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1 March 2011 Needles in faeces: an index of quality of wild ungulate winter diet
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Abstract

Norway spruce is a wide-spread food resource and its utilisable biomass exceeds the needs of herbivores. Needles seem to be a generally ignored food component in temperate forests that is consumed only when there are no better food sources. It is used especially during winters with deep snow cover. The aim of this study was to test presumption of needles as nutritive poor component of ungulate diets through botanical diet analyses and chemical nutrition estimation (content of crude protein and metabolizable energy volume in faeces) and elaborate the calibration curve on indirect estimation of quality food resources for ungulates in environment (NIRS needle content in faeces). High content of spruce needles corresponded well with a low quality winter diet of wild ungulates and may reflect animal nutritional constraints. As a consequence, the content of spruce needles may be used as an easy index of animal performance in a particular environment in forested area with coniferous forests in temperate zone. Needle content can be determined from the faeces by near infrared spectrophotometer and this easy technique can be recommended as indicator of the food resources quality for ungulates.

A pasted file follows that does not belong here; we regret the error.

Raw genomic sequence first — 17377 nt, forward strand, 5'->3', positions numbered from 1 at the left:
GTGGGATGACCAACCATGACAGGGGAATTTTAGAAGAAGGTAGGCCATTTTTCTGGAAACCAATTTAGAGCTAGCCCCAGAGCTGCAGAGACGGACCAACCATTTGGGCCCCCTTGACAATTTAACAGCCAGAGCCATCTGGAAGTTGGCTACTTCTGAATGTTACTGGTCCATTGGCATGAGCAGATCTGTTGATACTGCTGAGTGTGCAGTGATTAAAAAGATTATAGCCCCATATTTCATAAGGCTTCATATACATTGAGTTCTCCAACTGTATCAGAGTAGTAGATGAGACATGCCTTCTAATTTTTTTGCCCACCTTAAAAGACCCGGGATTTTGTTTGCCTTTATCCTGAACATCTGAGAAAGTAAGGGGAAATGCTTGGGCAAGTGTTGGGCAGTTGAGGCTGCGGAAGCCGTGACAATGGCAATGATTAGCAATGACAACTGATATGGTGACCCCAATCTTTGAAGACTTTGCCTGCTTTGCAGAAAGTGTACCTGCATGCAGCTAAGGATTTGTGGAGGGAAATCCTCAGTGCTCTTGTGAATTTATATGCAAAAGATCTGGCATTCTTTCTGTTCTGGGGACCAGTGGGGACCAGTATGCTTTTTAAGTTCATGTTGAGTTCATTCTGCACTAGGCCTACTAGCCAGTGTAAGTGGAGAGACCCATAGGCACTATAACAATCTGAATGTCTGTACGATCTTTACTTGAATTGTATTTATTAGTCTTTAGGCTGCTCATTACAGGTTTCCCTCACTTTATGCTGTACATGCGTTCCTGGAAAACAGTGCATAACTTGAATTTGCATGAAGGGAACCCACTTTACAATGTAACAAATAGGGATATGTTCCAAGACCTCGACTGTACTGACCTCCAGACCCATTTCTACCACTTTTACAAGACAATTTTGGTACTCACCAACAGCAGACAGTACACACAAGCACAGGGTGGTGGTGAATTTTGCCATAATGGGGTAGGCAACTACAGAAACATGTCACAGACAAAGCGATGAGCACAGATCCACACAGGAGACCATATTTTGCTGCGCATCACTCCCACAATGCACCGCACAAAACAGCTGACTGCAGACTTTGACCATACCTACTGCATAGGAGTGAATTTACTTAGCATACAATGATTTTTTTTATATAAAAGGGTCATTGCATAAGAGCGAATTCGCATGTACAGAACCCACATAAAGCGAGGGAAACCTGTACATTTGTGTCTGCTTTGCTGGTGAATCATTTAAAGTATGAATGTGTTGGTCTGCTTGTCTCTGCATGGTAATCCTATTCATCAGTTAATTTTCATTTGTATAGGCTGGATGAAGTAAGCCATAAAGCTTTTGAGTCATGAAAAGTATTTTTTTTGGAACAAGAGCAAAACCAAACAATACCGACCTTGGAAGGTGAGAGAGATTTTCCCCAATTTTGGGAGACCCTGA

Jiří Kamler and Miloslav Homolka "Needles in faeces: an index of quality of wild ungulate winter diet," Folia Zoologica 60(1), 63-69, (1 March 2011). https://doi.org/10.25225/fozo.v60.i1.a10.2011
Received: 8 June 2010; Accepted: 1 October 2010; Published: 1 March 2011
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